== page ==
Don't Mess With Our Points
Bloomberg Businessweek Middle East|16 August, 2018

Starwood Superfans Face Their Deepest, Darkest Fear: Marriott Mediocrity

Patrick Clark

For their honeymoon, Alex Diacre and his wife, Sarah, travelled halfway around the world, from New York to the Maldives, a chain of atolls in the Indian Ocean. The breakfast menu at their hotel, the St. Regis, was a journey unto itself.

Each morning they’d find a table looking out over the ocean, sink their feet in the sand, and make the hard choices. Should Sarah try the eggs Benedict, Maldivian style, with soft-shell crab and hollandaise-infused coconut curry, or should she opt for the duck foie gras terrines with fricassee of morel mushrooms and fried quail egg? Would Alex restrict himself to breakfast pastries or indulge in the coffee opera cake with vanilla ice cream? There was lighter fare, too—fancy cereals, local fruits, and fresh pressed juices.

The meal, including buffet, tableside bloody marys, and a la carte offerings, ran about $65 per person after tax and service. At least that’s what it would have cost a paying customer. The Diacres booked their six-night stay with loyalty programme points Alex had earned traveling for his job managing technical support teams for a big software company. Those nights on the road—most of them spent in Alofts, Westins, and other properties overseen by Starwood Hotels— had earned him “lifetime platinum” status, which meant breakfast was free. The perk saved the couple about $800 and set an appropriately decadent tone for their dream vacation. “It was not just about saving money,” says Diacre, who cashed in some 250,000 Starpoints to book the stay at a hotel that often costs $2,000 a night. “But the resort was hellishly expensive.”

If you want to understand the modern hospitality industry, free breakfast is a good place to start—from Maldivian reef-fish omelets to the ham-and-egg croissant nuked in the lobby of your average Courtyard by Marriott. Diacre, 41, travels at least 100 nights in a typical year, and for the most part he chooses Starwood, even when nicer or more convenient lodgings are available. “I remember going to Detroit, and my colleagues were staying five minutes away from the client site,” he says. “I was staying 20 minutes away, and, by the way, with traffic it was more like an hour.” The points were worth the inconvenience.

That type of behaviour was a big reason Marriott International Inc. paid $13.6 billion to acquire Starwood Hotels & Resorts Worldwide LLC in September 2016 in a deal that created a hospitality industry behemoth that today has 1.3 million rooms and 110 million loyalty programme members. The move was lauded by Wall Street, which saw in the merger a chance for Marriott to achieve unprecedented economies of scale. Two years later the company’s stock is up more than 80 percent, outpacing its peers.

Although the acquisition offered clear advantages to Marriott investors from the start, for Starwood Preferred Guests—or SPGers, as Starwood’s most loyal travellers call themselves— there was a catch. When Marriott began exploring the deal, it didn’t offer free breakfast as extensively as Starwood. Nor did it guarantee late checkout—a longtime SPG perk. It was stingier when it came to room upgrades, and it made elite status harder to achieve. SPGers, who’d hoped that Hyatt Corp. or perhaps a Chinese suitor, would acquire the company and leave the perks in place, started freaking out. “Time to start gnashing teeth,” wrote Gary Leff, a prominent travel industry blogger.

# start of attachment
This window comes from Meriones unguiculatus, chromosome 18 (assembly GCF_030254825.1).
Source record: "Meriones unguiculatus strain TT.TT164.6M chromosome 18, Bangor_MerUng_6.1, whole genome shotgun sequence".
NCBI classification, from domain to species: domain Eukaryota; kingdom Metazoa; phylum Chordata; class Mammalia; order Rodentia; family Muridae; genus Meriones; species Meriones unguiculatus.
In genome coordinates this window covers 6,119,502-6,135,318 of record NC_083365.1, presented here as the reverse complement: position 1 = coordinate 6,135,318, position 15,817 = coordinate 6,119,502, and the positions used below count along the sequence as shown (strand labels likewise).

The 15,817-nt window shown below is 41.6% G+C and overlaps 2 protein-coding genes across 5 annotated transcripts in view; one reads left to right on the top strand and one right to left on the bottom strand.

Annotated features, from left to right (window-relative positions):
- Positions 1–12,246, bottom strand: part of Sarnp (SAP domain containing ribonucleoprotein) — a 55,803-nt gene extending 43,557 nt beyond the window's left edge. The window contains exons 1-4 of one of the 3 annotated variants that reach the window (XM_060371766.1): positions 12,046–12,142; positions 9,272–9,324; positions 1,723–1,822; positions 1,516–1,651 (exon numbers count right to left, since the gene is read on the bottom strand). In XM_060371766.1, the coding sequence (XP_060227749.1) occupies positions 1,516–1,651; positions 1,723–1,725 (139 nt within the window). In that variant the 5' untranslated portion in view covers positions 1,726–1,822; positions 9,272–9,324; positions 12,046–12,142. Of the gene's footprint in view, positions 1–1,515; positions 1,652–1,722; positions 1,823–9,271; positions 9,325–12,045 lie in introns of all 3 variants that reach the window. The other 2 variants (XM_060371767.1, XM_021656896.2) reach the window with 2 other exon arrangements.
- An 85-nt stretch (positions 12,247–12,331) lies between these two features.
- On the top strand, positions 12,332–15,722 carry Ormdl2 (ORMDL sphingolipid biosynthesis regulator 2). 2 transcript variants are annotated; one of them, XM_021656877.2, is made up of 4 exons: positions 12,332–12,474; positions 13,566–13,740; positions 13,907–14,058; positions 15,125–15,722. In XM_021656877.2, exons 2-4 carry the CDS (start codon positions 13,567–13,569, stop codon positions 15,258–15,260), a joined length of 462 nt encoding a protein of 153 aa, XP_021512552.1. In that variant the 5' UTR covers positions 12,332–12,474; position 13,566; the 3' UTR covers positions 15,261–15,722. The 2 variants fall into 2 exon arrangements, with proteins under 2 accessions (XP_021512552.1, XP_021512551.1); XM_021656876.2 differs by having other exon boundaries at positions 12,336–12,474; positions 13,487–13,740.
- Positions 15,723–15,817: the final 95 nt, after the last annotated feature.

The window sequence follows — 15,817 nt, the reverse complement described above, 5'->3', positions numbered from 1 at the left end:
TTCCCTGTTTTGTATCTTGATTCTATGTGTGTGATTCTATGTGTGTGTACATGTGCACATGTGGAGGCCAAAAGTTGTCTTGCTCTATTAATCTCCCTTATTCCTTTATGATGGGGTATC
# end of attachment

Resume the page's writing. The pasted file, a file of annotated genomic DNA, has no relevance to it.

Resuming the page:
Marriott has spent the past two years trying to calm anxious SPGers. It’s made progress, but the real test will come on Aug. 18, when SPG and Marriott Rewards are finally combined into a single programme. (The integration will also pull in a third programme, Ritz-Carlton Rewards.) As that moment approaches, the success of the megamerger still depends on winning over a group of customers who’ve always viewed Marriott members as dupes. Edward Pizzarello, a venture capitalist who spends 100 nights a year in Starwood hotels, puts it this way: “They had Stockholm syndrome.”

Hotel loyalty programmes are built upon a basic proposition: Travellers rack up points on business trips and spend them at play. The more a traveller spends on a given hotel company, the richer the rewards get—just how rich depends on the programme. SPG members gain platinum status after either 25 stays or 50 total nights in a calendar year; the Marriott Rewards program conveys its own version of top-tier status, “platinum elite,” on travellers who spend 75 nights. Status is good for the following year, and members have to keep hitting the annual goals to maintain their level.

The most coveted customers at any hotel are those who travel most, which tends to mean management consultants, bankers, and assorted spreadsheet jockeys. These professional optimisers happen to be the people most disposed toward arbitraging the last bit of personal benefit out of their expense accounts. Hard-core members are known for haunting points blogs and message boards and pulling offelaborate exploits such as the “mattress run,” as the supercommitted call booking an unnecessary hotel stay for the sake of earning rewards or gaining status. That can mean spending a romantic weekend getaway at the airport Sheraton or simply checking in, enjoying the complimentary cocktail, then driving home for the night.

There are other arcane schemes, such as booking unneeded hotel conference rooms, which can sometimes count toward earning status—a sort of “meeting run.” In “hotel hopping,” loyalists split work trips between different hotels, because each check-in counts as a separate stay, allowing them to gain status more quickly.

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